Investors Place $10 Million Bet You’ll Eat Wood
North Carolina based ag-biotech company Arbiom, using a patented enzyme-based process and fermentation, is turning wood into edible ingredients for both animal and human consumption with a plan they say could eventually give soy, pea, and wheat proteins a run for their money. Their first commercialized product “SylPro” is a single-cell protein derived from yeast-fermented using wood-based material, created much like how mushrooms that grow on tree stumps break down wood. Arbiom just finished a proof-of-concept test showing it can replace more traditional soy, pea and wheat proteins and according to CEO Marc Chevrel, the study showed no impact on texture or taste of the products.
With a focus on delivering food products that meet nutritional requirements, reducing overall environmental footprints, as well as protecting animal welfare, those in the “alternative protein” space are definitely gaining more attention from Wall Sreet and perhaps leading a much bigger wave towards new food alternatives. Arbiom has already made inroads into the animal feeds category where it has shown to boost animal growth. Feed producers are giving this a serious look as Arbiom can tailor a suite of products to meet changing demands and tastes, giving companies the on/off they’re looking for as opposed to planting swaths of weather-sensitive crops.
From what I understand, SylPro comes from manufacturing scrap that would otherwise be discarded or trees that are already dead. I suspect this is one thing that’s going to help remove a barrier to adoption for the consumer – there will be no land clearing or perceived harmful environmental footprint. Instead, investors get a pat on the back for investing in companies that are trying to make a positive environmental and social difference.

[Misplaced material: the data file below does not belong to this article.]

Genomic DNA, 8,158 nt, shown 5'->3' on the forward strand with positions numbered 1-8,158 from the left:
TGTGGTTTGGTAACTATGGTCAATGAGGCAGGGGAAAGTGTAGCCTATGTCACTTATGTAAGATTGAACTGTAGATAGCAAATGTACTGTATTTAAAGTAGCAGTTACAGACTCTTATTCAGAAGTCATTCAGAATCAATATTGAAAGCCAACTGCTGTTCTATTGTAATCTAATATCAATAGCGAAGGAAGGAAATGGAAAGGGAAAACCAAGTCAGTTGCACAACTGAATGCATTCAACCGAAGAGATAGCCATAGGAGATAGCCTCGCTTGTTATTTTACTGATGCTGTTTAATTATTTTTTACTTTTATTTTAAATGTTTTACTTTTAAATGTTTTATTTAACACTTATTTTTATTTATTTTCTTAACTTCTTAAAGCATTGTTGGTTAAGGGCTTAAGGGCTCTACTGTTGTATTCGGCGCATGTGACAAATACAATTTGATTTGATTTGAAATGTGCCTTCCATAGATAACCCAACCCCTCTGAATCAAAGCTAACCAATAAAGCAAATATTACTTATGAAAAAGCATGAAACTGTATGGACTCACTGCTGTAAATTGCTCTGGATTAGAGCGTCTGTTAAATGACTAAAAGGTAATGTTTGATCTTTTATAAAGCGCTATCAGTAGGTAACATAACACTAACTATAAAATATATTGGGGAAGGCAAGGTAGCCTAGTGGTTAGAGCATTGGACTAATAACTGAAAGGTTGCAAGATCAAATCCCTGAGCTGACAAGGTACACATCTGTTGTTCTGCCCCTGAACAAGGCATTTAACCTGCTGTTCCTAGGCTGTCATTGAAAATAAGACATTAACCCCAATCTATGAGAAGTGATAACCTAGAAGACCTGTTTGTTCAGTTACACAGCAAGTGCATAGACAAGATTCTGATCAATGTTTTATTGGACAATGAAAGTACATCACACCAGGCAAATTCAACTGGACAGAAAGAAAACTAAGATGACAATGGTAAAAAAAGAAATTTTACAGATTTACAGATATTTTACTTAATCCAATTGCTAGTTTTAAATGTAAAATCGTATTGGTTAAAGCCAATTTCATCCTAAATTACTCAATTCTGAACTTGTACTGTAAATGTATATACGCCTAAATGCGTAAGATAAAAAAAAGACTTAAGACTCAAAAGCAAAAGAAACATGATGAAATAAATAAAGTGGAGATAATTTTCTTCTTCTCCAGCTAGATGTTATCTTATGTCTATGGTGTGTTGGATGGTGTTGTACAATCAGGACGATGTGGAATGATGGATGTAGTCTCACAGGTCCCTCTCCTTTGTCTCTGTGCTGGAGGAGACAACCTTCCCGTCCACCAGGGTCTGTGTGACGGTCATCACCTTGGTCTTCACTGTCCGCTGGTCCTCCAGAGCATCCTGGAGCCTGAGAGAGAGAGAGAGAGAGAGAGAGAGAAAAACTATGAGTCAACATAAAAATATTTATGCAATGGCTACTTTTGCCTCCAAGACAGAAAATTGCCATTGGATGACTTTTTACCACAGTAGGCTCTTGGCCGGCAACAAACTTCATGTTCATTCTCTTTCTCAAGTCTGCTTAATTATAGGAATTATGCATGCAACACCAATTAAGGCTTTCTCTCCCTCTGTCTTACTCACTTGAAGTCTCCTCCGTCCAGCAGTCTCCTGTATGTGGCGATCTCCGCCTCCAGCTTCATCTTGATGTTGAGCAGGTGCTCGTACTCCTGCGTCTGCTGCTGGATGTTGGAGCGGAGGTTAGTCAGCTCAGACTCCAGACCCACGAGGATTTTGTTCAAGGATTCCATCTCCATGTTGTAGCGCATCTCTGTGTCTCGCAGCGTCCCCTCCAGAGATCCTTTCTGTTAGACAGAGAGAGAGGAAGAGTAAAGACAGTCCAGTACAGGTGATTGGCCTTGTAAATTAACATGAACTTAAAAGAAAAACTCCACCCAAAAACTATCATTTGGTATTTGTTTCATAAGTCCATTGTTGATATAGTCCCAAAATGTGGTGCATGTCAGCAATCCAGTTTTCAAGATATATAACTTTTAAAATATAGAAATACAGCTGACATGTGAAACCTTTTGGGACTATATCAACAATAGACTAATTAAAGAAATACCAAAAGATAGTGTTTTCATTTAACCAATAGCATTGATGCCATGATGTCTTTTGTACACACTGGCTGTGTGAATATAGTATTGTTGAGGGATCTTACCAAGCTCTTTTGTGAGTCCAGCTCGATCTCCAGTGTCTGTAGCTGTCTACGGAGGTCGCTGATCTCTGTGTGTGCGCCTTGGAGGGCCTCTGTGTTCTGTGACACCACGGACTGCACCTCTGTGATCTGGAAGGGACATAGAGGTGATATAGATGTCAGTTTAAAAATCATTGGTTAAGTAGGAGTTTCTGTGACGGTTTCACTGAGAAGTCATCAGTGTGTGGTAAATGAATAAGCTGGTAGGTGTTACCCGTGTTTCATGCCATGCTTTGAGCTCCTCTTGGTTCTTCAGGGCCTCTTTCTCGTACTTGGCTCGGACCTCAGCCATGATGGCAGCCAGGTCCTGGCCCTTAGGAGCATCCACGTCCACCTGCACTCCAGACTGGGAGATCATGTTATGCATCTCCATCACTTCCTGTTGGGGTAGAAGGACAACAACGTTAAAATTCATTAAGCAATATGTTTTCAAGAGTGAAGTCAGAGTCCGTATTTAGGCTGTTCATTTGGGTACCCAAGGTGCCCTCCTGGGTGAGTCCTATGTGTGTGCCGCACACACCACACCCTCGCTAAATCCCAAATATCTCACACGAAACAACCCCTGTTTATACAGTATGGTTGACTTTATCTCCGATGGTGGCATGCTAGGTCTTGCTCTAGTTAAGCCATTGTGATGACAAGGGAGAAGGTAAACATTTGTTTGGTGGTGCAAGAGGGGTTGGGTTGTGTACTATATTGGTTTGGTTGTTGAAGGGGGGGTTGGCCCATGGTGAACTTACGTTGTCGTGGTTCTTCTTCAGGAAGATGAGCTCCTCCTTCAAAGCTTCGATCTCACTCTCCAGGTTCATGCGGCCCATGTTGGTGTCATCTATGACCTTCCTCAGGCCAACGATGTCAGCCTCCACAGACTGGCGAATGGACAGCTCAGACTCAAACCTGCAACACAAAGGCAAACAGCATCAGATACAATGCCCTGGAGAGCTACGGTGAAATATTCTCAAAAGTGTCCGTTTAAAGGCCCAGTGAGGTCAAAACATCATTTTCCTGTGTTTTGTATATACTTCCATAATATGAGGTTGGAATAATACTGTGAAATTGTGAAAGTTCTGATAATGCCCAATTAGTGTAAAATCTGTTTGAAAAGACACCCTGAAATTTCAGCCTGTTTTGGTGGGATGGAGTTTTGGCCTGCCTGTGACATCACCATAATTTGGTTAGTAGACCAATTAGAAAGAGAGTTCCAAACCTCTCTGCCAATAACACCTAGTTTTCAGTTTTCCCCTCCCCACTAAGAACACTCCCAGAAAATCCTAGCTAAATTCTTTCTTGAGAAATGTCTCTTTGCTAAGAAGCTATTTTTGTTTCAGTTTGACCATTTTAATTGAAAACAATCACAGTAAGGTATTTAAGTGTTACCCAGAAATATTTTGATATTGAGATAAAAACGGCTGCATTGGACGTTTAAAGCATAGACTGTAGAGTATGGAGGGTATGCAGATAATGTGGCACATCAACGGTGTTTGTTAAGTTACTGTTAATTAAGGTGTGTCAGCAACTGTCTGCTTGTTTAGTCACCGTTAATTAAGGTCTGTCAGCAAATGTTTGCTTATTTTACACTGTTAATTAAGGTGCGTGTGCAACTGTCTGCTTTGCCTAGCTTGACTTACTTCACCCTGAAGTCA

It’s crazy to think about the “changes” taking place in our food supply. Every day it seems like something new is being introduced that will help save the planet or increase our longevity. Before it’s all said and done, a traditional farm will simply be something our great-grandkids go out and visit like a museum. The speed at which all of this consumer change is happening is very hard to swallow. It seems like just yesterday, the farmers grew what they wanted and the consumers got to pick from that. Not any longer… the consumers are now making all the rules! I worry that it could be a slippery slope. (Source: Biofuel Digest, Food Five, BizJournal)